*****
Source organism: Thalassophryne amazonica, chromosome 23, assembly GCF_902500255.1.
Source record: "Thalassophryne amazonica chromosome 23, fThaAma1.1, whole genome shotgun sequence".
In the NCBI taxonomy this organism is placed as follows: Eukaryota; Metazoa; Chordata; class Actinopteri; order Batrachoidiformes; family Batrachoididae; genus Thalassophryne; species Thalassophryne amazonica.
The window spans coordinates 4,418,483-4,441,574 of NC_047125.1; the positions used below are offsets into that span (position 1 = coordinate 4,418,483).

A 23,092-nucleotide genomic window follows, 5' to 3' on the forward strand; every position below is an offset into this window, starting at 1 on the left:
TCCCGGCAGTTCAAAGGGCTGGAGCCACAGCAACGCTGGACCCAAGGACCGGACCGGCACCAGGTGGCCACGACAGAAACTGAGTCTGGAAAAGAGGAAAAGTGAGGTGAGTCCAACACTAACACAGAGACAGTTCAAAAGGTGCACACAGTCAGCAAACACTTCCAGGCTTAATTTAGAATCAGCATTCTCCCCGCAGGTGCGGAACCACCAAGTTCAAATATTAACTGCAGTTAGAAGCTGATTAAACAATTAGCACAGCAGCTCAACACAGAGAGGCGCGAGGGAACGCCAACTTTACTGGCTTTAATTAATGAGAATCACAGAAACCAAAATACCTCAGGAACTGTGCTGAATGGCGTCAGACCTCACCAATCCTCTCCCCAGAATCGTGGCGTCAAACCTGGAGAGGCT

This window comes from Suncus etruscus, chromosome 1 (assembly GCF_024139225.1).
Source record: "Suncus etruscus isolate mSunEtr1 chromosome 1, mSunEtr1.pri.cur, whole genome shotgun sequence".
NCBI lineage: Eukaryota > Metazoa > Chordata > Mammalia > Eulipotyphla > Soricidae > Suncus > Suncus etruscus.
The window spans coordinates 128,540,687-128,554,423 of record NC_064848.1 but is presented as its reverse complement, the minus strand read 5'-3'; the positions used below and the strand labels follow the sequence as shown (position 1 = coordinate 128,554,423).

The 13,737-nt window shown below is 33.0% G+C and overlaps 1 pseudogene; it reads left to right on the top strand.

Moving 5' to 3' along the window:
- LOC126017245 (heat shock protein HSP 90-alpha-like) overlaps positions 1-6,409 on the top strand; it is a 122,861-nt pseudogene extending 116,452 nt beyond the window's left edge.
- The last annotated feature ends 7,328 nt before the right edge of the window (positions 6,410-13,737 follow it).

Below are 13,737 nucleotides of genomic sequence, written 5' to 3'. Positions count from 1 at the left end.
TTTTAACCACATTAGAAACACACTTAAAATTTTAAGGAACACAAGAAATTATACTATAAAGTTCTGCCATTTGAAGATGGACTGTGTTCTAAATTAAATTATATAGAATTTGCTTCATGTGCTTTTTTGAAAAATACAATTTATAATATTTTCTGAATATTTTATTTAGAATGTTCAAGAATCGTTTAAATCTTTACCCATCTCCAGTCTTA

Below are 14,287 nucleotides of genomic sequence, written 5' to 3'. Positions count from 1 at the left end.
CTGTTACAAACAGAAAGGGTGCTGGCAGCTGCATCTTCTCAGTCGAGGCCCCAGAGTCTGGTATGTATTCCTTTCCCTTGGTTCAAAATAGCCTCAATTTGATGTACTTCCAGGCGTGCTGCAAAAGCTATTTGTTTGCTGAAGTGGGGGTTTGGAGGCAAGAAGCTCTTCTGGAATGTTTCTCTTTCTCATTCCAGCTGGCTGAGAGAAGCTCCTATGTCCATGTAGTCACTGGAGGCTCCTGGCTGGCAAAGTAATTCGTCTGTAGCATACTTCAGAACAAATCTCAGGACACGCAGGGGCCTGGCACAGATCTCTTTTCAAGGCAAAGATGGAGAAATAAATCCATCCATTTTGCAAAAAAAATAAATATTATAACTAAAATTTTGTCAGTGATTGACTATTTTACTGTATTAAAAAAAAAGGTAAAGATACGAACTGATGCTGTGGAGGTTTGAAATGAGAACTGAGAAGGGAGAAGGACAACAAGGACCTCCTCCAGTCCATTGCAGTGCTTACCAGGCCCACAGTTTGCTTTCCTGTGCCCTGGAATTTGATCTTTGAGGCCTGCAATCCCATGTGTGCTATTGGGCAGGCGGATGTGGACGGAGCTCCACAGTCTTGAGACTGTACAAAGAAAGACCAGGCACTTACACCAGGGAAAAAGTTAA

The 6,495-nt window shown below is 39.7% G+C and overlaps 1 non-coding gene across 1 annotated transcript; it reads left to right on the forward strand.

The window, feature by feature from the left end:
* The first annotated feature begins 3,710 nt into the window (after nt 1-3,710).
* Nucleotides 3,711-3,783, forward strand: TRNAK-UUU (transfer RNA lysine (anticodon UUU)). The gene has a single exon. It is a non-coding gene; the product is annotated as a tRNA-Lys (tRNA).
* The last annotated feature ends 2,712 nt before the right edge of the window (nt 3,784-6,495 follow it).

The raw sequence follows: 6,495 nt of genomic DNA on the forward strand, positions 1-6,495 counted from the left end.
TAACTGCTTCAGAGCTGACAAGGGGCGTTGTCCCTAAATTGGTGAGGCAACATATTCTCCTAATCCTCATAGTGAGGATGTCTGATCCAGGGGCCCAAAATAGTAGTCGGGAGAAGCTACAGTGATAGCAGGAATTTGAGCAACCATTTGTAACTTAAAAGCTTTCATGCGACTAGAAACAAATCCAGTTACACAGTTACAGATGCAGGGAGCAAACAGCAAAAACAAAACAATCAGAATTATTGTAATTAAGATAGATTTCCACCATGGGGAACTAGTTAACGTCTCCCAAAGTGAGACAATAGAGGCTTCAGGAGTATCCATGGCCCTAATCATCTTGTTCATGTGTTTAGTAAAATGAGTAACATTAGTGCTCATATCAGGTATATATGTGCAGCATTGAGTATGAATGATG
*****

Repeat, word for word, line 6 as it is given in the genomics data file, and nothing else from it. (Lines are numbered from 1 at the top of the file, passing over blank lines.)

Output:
TCCCGGCAGTTCAAAGGGCTGGAGCCACAGCAACGCTGGACCCAAGGACCGGACCGGCACCAGGTGGCCACGACAGAAACTGAGTCTGGAAAAGAGGAAAAGTGAGGTGAGTCCAACACTAACACAGAGACAGTTCAAAAGGTGCACACAGTCAGCAAACACTTCCAGGCTTAATTTAGAATCAGCATTCTCCCCGCAGGTGCGGAACCACCAAGTTCAAATATTAACTGCAGTTAGAAGCTGATTAAACAATTAGCACAGCAGCTCAACACAGAGAGGCGCGAGGGAACGCCAACTTTACTGGCTTTAATTAATGAGAATCACAGAAACCAAAATACCTCAGGAACTGTGCTGAATGGCGTCAGACCTCACCAATCCTCTCCCCAGAATCGTGGCGTCAAACCTGGAGAGGCT